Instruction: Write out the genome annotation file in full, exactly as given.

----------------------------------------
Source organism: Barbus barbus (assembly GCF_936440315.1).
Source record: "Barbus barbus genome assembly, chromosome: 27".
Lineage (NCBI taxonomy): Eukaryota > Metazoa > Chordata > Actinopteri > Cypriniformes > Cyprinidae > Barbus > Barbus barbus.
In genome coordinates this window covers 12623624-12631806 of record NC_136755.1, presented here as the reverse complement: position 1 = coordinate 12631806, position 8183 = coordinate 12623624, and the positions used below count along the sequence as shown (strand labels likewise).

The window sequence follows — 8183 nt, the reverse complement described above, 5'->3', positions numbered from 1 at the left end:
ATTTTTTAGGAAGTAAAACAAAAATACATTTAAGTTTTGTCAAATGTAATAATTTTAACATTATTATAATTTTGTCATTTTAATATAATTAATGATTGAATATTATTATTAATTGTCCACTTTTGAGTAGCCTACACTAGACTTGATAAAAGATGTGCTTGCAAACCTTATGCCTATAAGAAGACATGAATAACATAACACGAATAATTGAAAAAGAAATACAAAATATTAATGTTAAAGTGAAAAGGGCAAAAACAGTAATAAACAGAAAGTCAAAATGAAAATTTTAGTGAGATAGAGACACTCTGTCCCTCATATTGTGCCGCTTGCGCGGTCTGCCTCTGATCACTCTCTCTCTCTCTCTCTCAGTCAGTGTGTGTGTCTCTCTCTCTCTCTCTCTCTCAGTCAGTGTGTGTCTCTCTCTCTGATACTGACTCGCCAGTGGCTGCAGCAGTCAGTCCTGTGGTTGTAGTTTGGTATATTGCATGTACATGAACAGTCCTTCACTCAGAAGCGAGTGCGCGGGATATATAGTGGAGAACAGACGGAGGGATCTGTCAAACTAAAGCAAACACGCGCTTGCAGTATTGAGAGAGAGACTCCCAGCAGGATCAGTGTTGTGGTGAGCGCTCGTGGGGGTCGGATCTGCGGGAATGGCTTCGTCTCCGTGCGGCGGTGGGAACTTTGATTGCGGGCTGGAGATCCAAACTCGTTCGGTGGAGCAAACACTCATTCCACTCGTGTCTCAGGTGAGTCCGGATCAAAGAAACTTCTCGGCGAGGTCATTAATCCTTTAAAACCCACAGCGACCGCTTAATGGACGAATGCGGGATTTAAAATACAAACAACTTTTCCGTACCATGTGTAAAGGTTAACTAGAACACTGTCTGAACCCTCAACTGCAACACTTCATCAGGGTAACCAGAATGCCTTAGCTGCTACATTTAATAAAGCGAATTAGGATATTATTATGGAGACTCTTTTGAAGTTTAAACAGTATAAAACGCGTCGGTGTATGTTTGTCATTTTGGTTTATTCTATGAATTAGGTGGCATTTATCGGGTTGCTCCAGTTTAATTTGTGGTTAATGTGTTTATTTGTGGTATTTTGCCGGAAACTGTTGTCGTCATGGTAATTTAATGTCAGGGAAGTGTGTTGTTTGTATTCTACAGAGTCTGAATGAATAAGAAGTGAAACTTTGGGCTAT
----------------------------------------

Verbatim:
Source organism: Barbus barbus (assembly GCF_936440315.1).
Source record: "Barbus barbus genome assembly, chromosome: 27".
Lineage (NCBI taxonomy): Eukaryota > Metazoa > Chordata > Actinopteri > Cypriniformes > Cyprinidae > Barbus > Barbus barbus.
In genome coordinates this window covers 12623624-12631806 of record NC_136755.1, presented here as the reverse complement: position 1 = coordinate 12631806, position 8183 = coordinate 12623624, and the positions used below count along the sequence as shown (strand labels likewise).

The window sequence follows — 8183 nt, the reverse complement described above, 5'->3', positions numbered from 1 at the left end:
ATTTTTTAGGAAGTAAAACAAAAATACATTTAAGTTTTGTCAAATGTAATAATTTTAACATTATTATAATTTTGTCATTTTAATATAATTAATGATTGAATATTATTATTAATTGTCCACTTTTGAGTAGCCTACACTAGACTTGATAAAAGATGTGCTTGCAAACCTTATGCCTATAAGAAGACATGAATAACATAACACGAATAATTGAAAAAGAAATACAAAATATTAATGTTAAAGTGAAAAGGGCAAAAACAGTAATAAACAGAAAGTCAAAATGAAAATTTTAGTGAGATAGAGACACTCTGTCCCTCATATTGTGCCGCTTGCGCGGTCTGCCTCTGATCACTCTCTCTCTCTCTCTCTCAGTCAGTGTGTGTGTCTCTCTCTCTCTCTCTCTCTCAGTCAGTGTGTGTCTCTCTCTCTGATACTGACTCGCCAGTGGCTGCAGCAGTCAGTCCTGTGGTTGTAGTTTGGTATATTGCATGTACATGAACAGTCCTTCACTCAGAAGCGAGTGCGCGGGATATATAGTGGAGAACAGACGGAGGGATCTGTCAAACTAAAGCAAACACGCGCTTGCAGTATTGAGAGAGAGACTCCCAGCAGGATCAGTGTTGTGGTGAGCGCTCGTGGGGGTCGGATCTGCGGGAATGGCTTCGTCTCCGTGCGGCGGTGGGAACTTTGATTGCGGGCTGGAGATCCAAACTCGTTCGGTGGAGCAAACACTCATTCCACTCGTGTCTCAGGTGAGTCCGGATCAAAGAAACTTCTCGGCGAGGTCATTAATCCTTTAAAACCCACAGCGACCGCTTAATGGACGAATGCGGGATTTAAAATACAAACAACTTTTCCGTACCATGTGTAAAGGTTAACTAGAACACTGTCTGAACCCTCAACTGCAACACTTCATCAGGGTAACCAGAATGCCTTAGCTGCTACATTTAATAAAGCGAATTAGGATATTATTATGGAGACTCTTTTGAAGTTTAAACAGTATAAAACGCGTCGGTGTATGTTTGTCATTTTGGTTTATTCTATGAATTAGGTGGCATTTATCGGGTTGCTCCAGTTTAATTTGTGGTTAATGTGTTTATTTGTGGTATTTTGCCGGAAACTGTTGTCGTCATGGTAATTTAATGTCAGGGAAGTGTGTTGTTTGTATTCTACAGAGTCTGAATGAATAAGAAGTGAAACTTTGGGCTAT